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High voltage low current.

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Simon Chaddock29/12/2010 13:51:35
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There seems to be a trend for ever higher discharge currents.
20C used to be considered good now 35C is not uncommon.
 
All well and good but resistance losses are proportional to the current squared.. So 200W output at 10V needs 20A whereas at 50V it would only need 4A. but the resistance losses (and the heat produced) would only be 1/25th (4x4)/(20x20).
 
As an example nine 500mAh cells in series (33.3V) would have the same total capacity as a 1500mAh 3s, could produce the same output power and would weigh about the same but would only need a 10A ESC.
 
An interesting thought..
 

Steve W-O29/12/2010 14:06:43
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but the resistance losses (and the heat produced) would only be 1/25th (4x4)/(20x20).
 
 
Heat produced where?
Chris Bott - Moderator29/12/2010 14:17:36
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Simon this is a definite choice to be made when choosing a setup.
You are right, losses are less with higher voltage setups. This is why the electricity companies distribute power at such high voltages. 
 
Our problem is that high voltage speed controllers are more expensive, and it's pretty hard to find a 50V 5A controller for example.
 
With higher powered setups say 1KW, I always try to go for higher voltages and lower currents. 
Simon Chaddock29/12/2010 16:11:11
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Steve W-O
Does not the battery, ESC and motor heat up? It all represents wasted battery energy.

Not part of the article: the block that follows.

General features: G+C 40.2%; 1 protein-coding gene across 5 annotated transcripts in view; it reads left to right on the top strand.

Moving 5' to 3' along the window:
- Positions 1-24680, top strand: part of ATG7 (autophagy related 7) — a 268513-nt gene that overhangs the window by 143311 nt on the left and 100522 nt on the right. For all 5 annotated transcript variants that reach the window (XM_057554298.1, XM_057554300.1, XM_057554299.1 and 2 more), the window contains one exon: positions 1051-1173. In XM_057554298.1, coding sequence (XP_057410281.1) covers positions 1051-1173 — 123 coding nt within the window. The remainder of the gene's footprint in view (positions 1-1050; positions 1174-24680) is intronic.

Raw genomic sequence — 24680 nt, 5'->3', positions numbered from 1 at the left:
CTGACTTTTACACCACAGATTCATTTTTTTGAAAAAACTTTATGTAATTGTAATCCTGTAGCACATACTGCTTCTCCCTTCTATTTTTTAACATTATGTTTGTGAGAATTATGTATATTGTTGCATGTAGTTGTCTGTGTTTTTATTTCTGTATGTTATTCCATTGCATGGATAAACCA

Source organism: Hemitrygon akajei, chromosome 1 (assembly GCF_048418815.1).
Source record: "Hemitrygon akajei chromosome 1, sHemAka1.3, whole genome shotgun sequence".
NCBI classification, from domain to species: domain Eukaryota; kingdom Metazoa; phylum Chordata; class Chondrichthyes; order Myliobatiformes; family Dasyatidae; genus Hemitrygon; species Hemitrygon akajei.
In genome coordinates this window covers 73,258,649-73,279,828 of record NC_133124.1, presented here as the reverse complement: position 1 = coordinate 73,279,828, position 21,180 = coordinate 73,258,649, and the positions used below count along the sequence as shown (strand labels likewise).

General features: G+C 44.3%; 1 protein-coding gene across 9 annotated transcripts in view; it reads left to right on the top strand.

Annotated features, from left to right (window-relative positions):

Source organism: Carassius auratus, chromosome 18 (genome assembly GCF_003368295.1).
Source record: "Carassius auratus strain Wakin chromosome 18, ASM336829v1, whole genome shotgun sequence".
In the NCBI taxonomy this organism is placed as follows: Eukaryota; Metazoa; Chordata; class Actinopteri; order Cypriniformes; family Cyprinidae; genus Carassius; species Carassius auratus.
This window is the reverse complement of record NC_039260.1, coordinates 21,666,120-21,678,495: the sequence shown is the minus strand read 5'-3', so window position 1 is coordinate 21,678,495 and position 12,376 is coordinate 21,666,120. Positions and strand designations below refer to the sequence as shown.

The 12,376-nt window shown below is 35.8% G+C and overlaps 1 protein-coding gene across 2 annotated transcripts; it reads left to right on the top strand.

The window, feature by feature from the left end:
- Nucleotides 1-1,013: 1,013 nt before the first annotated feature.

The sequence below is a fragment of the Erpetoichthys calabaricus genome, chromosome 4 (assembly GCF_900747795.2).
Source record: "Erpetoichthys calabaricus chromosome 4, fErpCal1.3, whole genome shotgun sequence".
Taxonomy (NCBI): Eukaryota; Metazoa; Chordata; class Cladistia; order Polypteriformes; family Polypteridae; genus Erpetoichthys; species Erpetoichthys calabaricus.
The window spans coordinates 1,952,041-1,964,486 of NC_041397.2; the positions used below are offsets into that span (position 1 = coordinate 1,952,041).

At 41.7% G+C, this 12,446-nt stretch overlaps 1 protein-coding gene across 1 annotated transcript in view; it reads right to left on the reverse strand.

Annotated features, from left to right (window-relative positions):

Chis
As you say difficult to find a high voltage low current ESC because nobody makes them - yet!
  
Peter Beeney29/12/2010 17:38:52
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   Simon,
            With the greatest respect and I certainly might well have got my wires slightly crossed here, but would your little equation stand another coat of looking at? Starting with a spot of Ohm’s Law? And that’s not, as one of my erstwhile colleagues of yesteryear used to think, was simply when the clock got around to quarter to five in the afternoon! Although that’s perhaps the most satisfactory version!

   I’m afraid I’m floundering here, I need a spot of help to decipher some of this.

   PB   
                  
Steve W-O29/12/2010 18:18:21
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Posted by Simon Chaddock on 29/12/2010 16:11:11:
Steve W-O
Does not the battery, ESC and motor heat up? It all represents wasted battery energy.
 
Chis
As you say difficult to find a high voltage low current ESC because nobody makes them - yet!
  
 
 
 
Yes they do, one of the reasons people go for higher C batteries, not so much for the ability do supply a higher current, but because they have a lower internal resistance, so less loss and less heat.
 
Motors heat up as a result of power, not volts or amps, and efficiency, ie the lower the efficiency under certain operating conditions, the more power is dissipated as heat.
 
Power companies transfer power at higher voltages as it reduces the line losses, anjd reduces the size of conductor, and so costs of the lines. If the line was short and fat, it wouldn't make much difference.
 
Using a higher voltage in models means you can extract more power from a battery of the same C rating, this is the main reason for doing so. If you want 500W, you won't get it from a 2000MaH 11.1V 10C battery. If that was a 25C battery you would. (or could). If you used a 30C battery, it would heat up less, while still supplying the same power.
Vecchio Austriaco29/12/2010 19:01:21
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Before we think about low current high voltage ESCs we need to rewire our motors. It is the number of windings times the current which is responsible for the magnetic force. If we just change to a higher voltage it will only create higher currents as long as the impedance of the motor stays constant. 
 
So not only higher voltage but also a motor with more windings (of a smaller diameter) is necessary to have really the benefit of lower losses.
 
We shouldn't go above 60 volts - otherwise we create new problems (electric shock which can be dangerous to people starts here...)
VA  
Peter Beeney30/12/2010 14:41:30
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   Simon,